The Glass Floor: Brighter, Poorer Youths Will Earn Less Money Than Rich, Unintelligent Kids, Report Finds

The Glass Floor: Brighter, Poorer Youths Will Earn Less Money Than Rich, Unintelligent Kids
A generic stock photo shows Primary School children at work in a classroom.
A generic stock photo shows Primary School children at work in a classroom.
Dominic Lipinski/PA Archive

Forget the glass ceiling, the "glass floor" is the problem for bright, poor youths in Britain, who will earn less than their unintelligent, rich peers.

New research released by the Social Mobility and Child Poverty Commission reveals wealthy kids are 35% more likely to become high earners than clever, disadvantaged young people, even if they are not academically gifted.

Alan Milburn, chair of the commission, called the findings a "social scandal".

"It has long been recognised that there is a glass ceiling in British society that prevents children with potential progressing to the top. This research reveals there is a glass floor that inhibits social mobility as much as the glass ceiling.

"It’s a social scandal that all too often demography is still destiny in Britain. The government should make its core mission the levelling of the playing field so that every child in the country has an equal opportunity to go as far as their abilities can take them."

He added: "Employers also need to step up to the plate by ensuring that internships aren’t simply reserved for those with the right social contacts and that recruitment processes aren’t skewed to favour polish over potential."

The child poverty commission research, conducted by LSE's Abigail McKnight, found two main pillars supporting the "glass floor"; more advantaged parents securing educational opportunities to help their children overcome their lack of ability and overtake their poorer peers, and the same parents helping their children into the labour market through unpaid internships and informal social networks.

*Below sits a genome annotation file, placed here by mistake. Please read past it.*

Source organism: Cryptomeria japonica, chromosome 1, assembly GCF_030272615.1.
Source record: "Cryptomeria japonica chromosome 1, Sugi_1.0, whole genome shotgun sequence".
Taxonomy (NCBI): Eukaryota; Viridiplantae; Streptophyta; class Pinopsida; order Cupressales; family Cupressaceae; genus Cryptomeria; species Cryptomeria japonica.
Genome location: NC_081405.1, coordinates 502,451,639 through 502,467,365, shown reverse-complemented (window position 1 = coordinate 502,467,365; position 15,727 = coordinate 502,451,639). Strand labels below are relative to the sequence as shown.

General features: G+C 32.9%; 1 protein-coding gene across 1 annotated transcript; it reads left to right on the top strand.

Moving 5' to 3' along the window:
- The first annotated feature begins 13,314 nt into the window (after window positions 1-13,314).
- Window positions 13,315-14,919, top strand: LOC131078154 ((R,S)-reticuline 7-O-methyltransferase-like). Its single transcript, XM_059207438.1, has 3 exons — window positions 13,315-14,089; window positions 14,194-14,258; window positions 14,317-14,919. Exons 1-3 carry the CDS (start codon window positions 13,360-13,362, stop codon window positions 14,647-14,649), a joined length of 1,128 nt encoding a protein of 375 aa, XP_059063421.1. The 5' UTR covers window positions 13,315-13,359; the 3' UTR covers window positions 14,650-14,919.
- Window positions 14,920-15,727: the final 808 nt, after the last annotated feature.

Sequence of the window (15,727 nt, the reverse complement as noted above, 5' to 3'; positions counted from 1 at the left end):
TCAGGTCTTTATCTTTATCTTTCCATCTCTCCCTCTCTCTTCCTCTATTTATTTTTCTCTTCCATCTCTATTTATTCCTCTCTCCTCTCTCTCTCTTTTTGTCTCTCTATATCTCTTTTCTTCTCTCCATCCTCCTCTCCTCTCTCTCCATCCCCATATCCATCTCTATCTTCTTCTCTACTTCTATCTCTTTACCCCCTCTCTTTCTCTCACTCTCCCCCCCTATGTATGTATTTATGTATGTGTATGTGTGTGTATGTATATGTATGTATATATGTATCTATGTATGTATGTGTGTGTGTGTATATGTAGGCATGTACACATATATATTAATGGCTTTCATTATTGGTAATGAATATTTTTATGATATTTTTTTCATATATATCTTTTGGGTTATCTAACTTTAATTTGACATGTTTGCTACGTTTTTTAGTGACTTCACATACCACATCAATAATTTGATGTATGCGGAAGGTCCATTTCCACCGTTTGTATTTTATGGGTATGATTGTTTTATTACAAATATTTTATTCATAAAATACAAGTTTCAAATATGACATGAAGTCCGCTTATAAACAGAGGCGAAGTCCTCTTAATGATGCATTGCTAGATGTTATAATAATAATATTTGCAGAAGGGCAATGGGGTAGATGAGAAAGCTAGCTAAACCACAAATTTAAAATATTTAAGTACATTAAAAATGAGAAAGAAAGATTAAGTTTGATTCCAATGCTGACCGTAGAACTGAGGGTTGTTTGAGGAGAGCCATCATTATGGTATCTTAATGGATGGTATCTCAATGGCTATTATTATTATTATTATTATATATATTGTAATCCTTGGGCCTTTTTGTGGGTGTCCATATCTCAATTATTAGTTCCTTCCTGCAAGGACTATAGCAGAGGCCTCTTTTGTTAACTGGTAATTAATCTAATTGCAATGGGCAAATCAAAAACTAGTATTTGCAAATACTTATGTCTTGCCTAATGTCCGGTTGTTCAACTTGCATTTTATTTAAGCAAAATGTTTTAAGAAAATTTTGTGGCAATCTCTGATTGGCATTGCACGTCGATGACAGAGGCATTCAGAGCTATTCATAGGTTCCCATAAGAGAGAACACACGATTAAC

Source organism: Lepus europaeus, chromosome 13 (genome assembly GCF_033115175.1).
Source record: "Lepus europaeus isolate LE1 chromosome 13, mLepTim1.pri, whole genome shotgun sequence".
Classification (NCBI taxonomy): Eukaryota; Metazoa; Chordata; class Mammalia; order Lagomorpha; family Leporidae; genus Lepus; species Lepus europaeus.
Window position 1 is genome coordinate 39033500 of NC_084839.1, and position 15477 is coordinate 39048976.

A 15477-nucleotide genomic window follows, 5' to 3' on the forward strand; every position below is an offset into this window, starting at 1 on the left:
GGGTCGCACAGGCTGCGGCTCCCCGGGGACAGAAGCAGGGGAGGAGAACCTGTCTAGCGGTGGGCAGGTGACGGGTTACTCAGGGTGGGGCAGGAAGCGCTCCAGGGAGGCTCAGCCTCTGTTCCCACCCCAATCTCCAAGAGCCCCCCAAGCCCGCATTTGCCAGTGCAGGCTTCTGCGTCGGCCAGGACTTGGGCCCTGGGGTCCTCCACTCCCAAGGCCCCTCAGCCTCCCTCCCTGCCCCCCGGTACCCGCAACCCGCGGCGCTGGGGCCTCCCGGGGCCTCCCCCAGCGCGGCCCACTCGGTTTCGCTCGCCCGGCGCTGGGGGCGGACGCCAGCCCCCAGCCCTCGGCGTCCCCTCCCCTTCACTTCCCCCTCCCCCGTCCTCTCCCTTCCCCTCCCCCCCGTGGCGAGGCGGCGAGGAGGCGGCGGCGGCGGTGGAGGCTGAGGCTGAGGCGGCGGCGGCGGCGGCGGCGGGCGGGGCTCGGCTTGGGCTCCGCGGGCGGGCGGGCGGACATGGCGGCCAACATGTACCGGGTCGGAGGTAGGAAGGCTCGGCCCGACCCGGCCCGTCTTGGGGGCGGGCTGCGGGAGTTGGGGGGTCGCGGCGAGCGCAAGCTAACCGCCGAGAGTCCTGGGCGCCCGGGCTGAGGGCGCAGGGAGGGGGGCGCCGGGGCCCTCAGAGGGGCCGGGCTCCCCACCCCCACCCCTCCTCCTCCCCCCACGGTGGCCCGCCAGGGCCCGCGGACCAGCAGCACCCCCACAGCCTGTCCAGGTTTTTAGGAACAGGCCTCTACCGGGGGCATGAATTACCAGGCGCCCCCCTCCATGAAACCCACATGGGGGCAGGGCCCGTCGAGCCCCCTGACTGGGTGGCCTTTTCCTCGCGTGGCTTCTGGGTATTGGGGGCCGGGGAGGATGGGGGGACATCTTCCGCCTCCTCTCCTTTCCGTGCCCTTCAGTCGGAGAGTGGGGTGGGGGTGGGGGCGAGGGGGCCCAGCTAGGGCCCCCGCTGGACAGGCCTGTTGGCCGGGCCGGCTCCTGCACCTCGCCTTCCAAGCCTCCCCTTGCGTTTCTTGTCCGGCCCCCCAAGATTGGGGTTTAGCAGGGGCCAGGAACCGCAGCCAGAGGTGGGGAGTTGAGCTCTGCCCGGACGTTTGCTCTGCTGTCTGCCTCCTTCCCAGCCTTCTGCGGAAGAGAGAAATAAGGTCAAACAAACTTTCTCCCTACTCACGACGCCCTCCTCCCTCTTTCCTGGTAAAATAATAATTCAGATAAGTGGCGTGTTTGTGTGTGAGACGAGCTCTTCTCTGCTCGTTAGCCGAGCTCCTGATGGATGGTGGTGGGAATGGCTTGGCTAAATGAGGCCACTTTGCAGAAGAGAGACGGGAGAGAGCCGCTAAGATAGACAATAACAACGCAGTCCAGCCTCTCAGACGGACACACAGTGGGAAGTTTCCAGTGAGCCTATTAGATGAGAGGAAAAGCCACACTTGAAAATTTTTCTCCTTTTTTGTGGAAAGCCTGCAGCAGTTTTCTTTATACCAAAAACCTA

McKnight said middle class families were "hoarding" the best opportunities in the education system.

"The labour market is a real barrier to the upward social mobility of less advantaged children. Children from less advantaged families who show high potential at age 5 are struggling to convert this potential into later labour market success.

"Schools could do much more to help children from less advantaged families build on high early potential."

The report comes as a House of Lords select committee on social mobility started its investigation into how young people can be best prepared for the world of work.

The committee, appointed to investigate the transition from school to work for young people, is investigating the complex choices young people are faced with when considering career options.

Baroness Corston, committee chair, said the current generation of young people has "the worse chances in recent memory" of being able to enter the workforce successfully.

"Recently, focus has been placed on those who study A-levels and who are able to go on to university, and those who are not in education, employment or training at all," she said.

"We want to look at the group that falls between these two categories. They are often known as the ‘missing’ middle, and could make up as much as 50% or half of all of 16-19 year olds – if not more. Too little attention has been given to this group for too long, and we hope to establish with our inquiry what this group needs by talking to businesses, experts and most importantly, young people."


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